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AC/DC

Plug Me In (Columbia)

"I can't see an end to it. It's like infinity rock," grins Bon Scott during an interview for Australian Music to the World series, circa 1978, less than two years before the AC/DC frontman's untimely death. The Aussie quintet sprung from its native underground with a blues-based blitzkrieg of nitroglycerin proportions, and while Scott soon sported rock & roll's brass ring in his earlobe for all eternity, AC/DC only became a truly global phenomenon after he accidentally drank himself into the underworld. Plug Me In hardwires both trajectories on a double-disc live compendium sure to overdose fan and rockers alike. Watching baby-faced Angus Young duck-stomp his way across the auditorium of St. Albans High School as his brother Malcolm holds down the back-line for "T.N.T." in primal black-and-white footage from 1976 plays out like early footage of Elvis and Buddy Holly: music history. "It's a Long Way to the Top (If You Want to Rock 'n' Roll)" from a Bandstand gig that same year finds Scott on bagpipes surrounded by disco-glam dancers. From there, audiences and amplifiers increase exponentially, but the formula never changes: colossal power chords, Yardbirdsian rave-ups, and Chuck Berry played at maximum volume. "Baby Please Don't Go," "Rock 'n' Roll Damnation," "Problem Child," it's all here, "Highway to Hell" helping cap two jaw-dropping hours of peak era Bon Scott. His replacement, Brian Johnson, opens disc two with a rapturous Back in Black set in Tokyo, 1981, the group's firework salute at the Tushino Airfield in Moscow a decade later politically motivational. Johnson singing Scott original "Ride On" in Paris, 2001, proves particularly moving. Bonus interviews and clips include Angus and Malcolm joining the Rolling Stones in Germany, 2003, for Muddy Waters' "Rock Me Baby." Long live rock & roll.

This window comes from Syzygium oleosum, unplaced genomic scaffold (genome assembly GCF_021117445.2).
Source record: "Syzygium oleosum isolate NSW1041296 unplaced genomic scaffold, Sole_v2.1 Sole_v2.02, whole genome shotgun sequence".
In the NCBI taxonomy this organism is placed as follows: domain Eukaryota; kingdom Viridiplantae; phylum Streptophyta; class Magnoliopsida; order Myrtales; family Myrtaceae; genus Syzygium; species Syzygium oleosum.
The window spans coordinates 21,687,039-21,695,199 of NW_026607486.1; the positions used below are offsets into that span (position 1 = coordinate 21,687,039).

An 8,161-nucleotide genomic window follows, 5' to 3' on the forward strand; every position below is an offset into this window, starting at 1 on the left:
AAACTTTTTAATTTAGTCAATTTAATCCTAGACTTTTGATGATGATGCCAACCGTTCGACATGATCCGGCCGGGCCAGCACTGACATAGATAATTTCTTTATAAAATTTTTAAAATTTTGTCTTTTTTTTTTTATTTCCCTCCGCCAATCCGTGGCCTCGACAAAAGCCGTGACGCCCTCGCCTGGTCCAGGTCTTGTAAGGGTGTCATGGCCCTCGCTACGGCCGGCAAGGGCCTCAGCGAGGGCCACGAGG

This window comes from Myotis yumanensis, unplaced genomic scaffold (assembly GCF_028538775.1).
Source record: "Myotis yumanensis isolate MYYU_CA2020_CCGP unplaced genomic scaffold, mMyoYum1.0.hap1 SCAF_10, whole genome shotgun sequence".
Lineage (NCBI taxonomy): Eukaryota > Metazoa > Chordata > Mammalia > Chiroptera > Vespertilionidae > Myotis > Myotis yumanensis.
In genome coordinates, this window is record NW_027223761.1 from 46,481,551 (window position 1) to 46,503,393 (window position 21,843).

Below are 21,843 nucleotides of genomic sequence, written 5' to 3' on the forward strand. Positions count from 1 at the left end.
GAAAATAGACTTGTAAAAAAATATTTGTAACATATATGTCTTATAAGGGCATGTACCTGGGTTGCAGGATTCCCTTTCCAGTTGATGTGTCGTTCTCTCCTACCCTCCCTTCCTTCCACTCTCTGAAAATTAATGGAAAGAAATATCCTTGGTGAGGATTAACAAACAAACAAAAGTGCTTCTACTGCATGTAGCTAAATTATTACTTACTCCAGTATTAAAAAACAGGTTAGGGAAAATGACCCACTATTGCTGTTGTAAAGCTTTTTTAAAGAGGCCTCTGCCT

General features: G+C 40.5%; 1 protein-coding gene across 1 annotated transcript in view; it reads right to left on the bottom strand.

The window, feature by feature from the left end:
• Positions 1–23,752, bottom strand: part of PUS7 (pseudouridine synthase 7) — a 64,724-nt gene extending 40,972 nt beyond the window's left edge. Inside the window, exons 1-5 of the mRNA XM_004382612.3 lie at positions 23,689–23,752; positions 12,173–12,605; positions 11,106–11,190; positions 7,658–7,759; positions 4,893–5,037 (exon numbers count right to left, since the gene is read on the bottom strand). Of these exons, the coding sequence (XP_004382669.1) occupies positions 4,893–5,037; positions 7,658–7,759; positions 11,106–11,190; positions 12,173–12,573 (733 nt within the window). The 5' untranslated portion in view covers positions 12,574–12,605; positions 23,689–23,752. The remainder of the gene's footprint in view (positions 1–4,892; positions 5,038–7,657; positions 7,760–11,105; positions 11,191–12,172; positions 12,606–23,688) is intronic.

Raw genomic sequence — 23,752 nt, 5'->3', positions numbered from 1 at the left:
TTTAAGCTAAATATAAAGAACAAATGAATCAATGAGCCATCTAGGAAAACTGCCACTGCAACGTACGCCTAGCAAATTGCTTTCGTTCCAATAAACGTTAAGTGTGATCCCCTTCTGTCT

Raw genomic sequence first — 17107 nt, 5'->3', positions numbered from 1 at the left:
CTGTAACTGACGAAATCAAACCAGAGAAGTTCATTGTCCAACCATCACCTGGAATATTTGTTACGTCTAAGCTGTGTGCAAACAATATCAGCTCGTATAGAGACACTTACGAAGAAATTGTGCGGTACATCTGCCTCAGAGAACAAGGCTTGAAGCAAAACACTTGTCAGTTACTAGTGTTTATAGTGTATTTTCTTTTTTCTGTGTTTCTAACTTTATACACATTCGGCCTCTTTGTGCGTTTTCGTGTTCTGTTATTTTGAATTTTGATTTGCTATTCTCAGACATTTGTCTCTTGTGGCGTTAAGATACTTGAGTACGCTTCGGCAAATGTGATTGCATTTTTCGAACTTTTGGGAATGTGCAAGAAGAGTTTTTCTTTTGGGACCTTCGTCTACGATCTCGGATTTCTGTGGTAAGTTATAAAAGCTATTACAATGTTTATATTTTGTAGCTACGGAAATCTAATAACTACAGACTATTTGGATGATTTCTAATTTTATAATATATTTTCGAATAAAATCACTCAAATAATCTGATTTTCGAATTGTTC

****.5

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